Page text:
Wednesday, November 22, 2017
Gateway to Sikhism

The Throne of Lahore

After Guru Gobind Singh left this Earth, the Khalsa had to meet many challenges. They had to secretly live in the jungles but through their faith they survived. Many believed that there were no more Sikhs left alive. But the Khalsa kept growing in power. Soon enough, a man named Ranjit Singh began to be known as the King. He obtained a lot of land far and wide throughout the whole area. He became a Maharaja - a great king. Maharaja Ranjit Singh was a devoted Sikh of the Guru and also a rich King. He stayed in the capital city of Lahore. It was during this time that a robber named Maan Singh started to become very famous in the Lahore area

The robber Maan Singh and his 50 horsemen would raid villages, kill people, and steal many valuables. Maharaja Ranjit Singh sent out an order to go and stop this robber. "If anyone catches him alive I will give him two villages!" he said. Very few wanted to face the brave and fearless robber and no one thought that he could stop him. In the city of Lahore, Maan Singh posted up a sign that said, "If anyone catches me alive, I will give him the throne of Lahore." This was a direct insult to Maharaja Ji

One day an unknown Singh rode through the jungle. He met with Maan Singh, the robber. After exchanging some words, they began to fight one-on-one. The fight lasted a very long time. They were equal fighters. Finally the robber became tired and the Singh took his opportunity and knocked Maan Singh's sword out of his hand. Tackling him to the ground the Singh said, "Now I have you alive, give me the throne of Lahore!" Now Maan Singh, even though he was a wicked thief, felt honor bound to his promise to give the Singh the throne of Lahore. So he said, "We'll have to capture it first. Let us go." When they arrived at the gates of Lahore the guards welcomed the Singh and opened the doors. Maan Singh was confused. When the Singh walked into the city he was met with applause from the people

Maan Singh started to realize that this wasn't a typical person who beat him in a fight. The Singh announced, "I am the king of Lahore, the throne is mine. Your promise is fulfilled." Maan Singh was wonder struck! The man who faced him in combat was actually Maharaja Ranjit Singh himself! The Maharaja was virtuous and kind, he didn't punish the robber for his past actions. The robber became inspired by the nobility and fearlessness of the Sikhs. He became Sardar Maan Singh and joined the Khalsa army. Everything about him changed. Such was the kingdom of Ranjit Singh, no one was ever punished by death and people were always given a chance to right any wrongs they had done and to change themselves to become better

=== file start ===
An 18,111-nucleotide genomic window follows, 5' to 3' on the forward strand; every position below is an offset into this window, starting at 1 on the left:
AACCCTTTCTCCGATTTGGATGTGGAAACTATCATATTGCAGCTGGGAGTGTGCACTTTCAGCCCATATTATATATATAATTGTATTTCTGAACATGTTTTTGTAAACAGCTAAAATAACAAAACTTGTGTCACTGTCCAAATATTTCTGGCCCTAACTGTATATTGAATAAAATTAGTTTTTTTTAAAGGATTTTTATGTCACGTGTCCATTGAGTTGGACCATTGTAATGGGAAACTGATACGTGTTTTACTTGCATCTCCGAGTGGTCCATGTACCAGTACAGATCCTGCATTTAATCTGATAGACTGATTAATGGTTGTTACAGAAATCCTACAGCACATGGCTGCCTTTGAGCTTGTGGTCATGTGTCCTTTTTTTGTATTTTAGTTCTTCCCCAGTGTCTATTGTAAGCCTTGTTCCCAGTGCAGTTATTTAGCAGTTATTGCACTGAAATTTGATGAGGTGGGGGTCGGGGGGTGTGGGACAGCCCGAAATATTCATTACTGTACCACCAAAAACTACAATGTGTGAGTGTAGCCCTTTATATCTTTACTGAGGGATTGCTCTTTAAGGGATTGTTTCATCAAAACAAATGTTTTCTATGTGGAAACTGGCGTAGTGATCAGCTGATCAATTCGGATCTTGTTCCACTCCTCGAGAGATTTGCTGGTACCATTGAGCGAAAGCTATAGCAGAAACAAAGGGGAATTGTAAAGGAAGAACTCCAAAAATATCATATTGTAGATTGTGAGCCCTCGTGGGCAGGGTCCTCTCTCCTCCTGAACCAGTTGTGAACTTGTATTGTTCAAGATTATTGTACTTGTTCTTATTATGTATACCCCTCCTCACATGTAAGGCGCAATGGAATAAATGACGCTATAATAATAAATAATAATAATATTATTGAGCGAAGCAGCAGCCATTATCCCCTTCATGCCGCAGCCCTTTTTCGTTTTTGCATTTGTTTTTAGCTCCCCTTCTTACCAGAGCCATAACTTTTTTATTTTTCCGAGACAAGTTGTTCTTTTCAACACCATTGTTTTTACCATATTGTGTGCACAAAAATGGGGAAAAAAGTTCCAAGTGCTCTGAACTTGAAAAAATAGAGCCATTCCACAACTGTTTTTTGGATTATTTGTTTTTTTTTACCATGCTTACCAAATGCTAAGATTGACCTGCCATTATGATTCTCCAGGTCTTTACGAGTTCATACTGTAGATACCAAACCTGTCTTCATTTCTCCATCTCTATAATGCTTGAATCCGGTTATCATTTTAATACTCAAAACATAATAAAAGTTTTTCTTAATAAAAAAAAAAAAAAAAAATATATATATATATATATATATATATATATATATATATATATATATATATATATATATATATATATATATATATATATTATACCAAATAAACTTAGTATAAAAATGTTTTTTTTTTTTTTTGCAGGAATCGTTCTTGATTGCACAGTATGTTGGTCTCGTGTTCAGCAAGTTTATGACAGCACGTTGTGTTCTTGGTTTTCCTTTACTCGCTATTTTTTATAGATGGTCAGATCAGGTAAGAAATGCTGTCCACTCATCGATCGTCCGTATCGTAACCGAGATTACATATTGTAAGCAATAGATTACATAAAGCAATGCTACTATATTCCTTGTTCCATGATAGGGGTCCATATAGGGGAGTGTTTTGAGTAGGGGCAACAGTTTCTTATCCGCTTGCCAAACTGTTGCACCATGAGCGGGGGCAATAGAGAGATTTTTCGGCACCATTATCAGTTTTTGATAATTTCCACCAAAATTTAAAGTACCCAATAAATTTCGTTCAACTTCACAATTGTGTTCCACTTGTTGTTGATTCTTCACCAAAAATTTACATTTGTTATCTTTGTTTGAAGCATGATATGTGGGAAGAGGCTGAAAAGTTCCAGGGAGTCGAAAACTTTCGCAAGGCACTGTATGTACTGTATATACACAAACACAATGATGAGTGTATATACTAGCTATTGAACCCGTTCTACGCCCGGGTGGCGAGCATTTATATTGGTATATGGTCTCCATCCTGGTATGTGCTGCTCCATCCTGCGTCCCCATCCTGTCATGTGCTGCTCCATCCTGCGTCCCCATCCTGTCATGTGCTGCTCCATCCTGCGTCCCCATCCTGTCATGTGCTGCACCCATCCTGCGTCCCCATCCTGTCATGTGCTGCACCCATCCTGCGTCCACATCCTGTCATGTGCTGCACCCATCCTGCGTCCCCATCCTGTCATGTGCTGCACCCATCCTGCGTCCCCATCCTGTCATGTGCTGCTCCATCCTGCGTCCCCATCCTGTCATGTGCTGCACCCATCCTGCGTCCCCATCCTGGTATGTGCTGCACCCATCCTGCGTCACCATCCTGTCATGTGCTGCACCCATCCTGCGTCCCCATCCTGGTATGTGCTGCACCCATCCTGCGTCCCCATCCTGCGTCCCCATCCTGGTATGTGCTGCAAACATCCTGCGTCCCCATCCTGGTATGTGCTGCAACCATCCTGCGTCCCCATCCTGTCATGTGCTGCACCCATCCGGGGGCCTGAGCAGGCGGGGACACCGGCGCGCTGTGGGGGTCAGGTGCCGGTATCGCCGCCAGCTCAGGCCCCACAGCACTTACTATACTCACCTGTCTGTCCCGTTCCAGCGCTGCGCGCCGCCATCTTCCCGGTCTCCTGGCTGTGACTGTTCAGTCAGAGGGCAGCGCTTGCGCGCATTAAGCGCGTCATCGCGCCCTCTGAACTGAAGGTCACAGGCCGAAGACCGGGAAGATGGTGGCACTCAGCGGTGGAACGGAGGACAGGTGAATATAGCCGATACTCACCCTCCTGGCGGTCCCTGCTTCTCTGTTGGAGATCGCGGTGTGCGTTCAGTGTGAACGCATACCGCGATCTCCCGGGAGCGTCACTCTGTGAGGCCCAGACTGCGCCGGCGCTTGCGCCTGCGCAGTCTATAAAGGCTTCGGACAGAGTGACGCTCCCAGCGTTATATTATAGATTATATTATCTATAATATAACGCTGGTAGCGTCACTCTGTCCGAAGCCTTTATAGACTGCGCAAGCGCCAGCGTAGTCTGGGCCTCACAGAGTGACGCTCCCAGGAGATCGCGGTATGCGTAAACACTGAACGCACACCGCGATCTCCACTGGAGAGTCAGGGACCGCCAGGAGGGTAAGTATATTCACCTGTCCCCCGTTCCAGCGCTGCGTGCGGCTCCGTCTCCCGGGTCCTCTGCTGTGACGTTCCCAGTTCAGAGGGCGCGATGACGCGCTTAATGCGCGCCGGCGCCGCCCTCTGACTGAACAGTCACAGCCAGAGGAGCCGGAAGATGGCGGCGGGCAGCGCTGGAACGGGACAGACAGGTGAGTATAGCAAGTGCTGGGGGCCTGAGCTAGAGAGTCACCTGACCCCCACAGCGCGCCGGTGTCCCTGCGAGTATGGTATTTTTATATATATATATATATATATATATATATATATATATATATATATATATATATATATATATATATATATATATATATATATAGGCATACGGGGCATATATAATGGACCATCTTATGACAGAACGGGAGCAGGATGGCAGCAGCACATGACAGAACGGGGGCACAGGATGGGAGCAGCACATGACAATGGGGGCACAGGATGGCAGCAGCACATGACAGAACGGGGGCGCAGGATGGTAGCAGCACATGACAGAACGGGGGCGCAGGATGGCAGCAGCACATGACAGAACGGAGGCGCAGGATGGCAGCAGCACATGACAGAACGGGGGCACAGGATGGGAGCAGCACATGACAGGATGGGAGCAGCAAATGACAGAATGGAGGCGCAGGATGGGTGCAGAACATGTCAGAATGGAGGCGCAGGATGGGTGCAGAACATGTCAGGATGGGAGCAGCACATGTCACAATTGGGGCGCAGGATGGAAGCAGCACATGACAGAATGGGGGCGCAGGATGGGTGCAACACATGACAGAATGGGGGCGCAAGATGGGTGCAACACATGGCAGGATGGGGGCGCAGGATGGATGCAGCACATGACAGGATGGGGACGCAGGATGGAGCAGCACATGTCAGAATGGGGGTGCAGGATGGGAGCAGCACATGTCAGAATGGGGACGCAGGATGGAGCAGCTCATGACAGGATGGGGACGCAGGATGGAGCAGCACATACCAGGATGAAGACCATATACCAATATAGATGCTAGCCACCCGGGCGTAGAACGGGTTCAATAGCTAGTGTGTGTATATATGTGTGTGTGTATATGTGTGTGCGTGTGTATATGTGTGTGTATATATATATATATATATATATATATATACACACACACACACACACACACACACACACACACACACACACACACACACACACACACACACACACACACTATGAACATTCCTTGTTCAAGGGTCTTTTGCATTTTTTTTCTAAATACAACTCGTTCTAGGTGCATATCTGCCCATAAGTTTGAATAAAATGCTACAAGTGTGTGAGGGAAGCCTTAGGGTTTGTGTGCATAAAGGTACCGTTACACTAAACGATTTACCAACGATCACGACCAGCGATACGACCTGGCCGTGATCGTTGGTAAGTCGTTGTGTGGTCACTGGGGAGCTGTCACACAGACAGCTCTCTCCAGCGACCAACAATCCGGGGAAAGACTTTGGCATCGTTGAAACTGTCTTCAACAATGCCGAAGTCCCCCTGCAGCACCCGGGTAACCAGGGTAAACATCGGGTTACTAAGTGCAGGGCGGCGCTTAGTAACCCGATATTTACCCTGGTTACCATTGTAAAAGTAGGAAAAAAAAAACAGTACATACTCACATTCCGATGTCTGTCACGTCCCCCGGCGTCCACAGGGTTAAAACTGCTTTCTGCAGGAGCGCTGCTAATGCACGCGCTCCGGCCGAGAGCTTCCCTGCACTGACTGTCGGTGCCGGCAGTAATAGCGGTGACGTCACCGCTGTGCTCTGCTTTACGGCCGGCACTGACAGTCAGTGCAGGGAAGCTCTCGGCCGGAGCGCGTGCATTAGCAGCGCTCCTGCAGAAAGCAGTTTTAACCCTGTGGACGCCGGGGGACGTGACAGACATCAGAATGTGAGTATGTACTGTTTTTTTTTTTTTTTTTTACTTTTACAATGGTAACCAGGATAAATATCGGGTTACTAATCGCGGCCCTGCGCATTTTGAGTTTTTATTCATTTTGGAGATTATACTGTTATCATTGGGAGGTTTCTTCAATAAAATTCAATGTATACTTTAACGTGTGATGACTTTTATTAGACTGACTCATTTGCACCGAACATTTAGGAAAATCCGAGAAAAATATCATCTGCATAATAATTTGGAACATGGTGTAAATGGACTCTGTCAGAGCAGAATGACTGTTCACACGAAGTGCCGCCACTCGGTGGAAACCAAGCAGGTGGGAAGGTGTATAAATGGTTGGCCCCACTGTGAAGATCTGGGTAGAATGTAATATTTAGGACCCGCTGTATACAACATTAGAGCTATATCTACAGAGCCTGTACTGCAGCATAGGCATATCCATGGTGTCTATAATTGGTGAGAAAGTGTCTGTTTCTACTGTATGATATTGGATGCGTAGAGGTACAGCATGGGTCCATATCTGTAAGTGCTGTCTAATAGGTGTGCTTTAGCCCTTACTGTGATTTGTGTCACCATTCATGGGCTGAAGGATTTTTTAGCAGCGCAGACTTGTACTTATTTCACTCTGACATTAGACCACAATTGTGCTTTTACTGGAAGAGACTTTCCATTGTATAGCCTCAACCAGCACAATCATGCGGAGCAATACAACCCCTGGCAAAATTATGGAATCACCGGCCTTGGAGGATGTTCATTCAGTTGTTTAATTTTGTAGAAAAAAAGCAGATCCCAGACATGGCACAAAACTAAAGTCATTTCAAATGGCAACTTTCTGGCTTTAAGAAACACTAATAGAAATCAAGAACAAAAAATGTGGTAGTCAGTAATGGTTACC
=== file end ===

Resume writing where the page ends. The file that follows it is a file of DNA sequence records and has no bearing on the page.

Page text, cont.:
Acknowledgement: will strive to be most comprehensive directory of Historical Gurudwaras and Non Historical Gurudwaras around the world.

The etymology of the term 'gurdwara' is from the words 'Gur (ਗੁਰ)' (a reference to the Sikh Gurus) and 'Dwara (ਦੁਆਰਾ)' (gateway in Gurmukhi), together meaning 'the gateway through which the Guru could be reached'. Thereafter, all Sikh places of worship came to be known as gurdwaras. brings to you a unique and comprehensive approach to explore and experience the word of God. It has the Sri Guru Granth Sahib Ji, Amrit Kirtan Gutka, Bhai Gurdaas Vaaran, Sri Dasam Granth Sahib and Kabit Bhai Gurdas . You can explore these scriptures page by page, by chapter index or search for a keyword. The Reference section includes Mahankosh, Guru Granth Kosh,and exegesis like Faridkot Teeka, Guru Granth Darpan and lot more.
Encyclopedias encapsulate accurate information in a given area of knowledge and have indispensable in an age which the volume and rapidity of social change are making inaccessible much that outside one's immediate domain of concentration.At the time when Sikhism is attracting world wide notice, an online reference work embracing all essential facets of this vibrant faithis a singular contribution to the world of knowledge.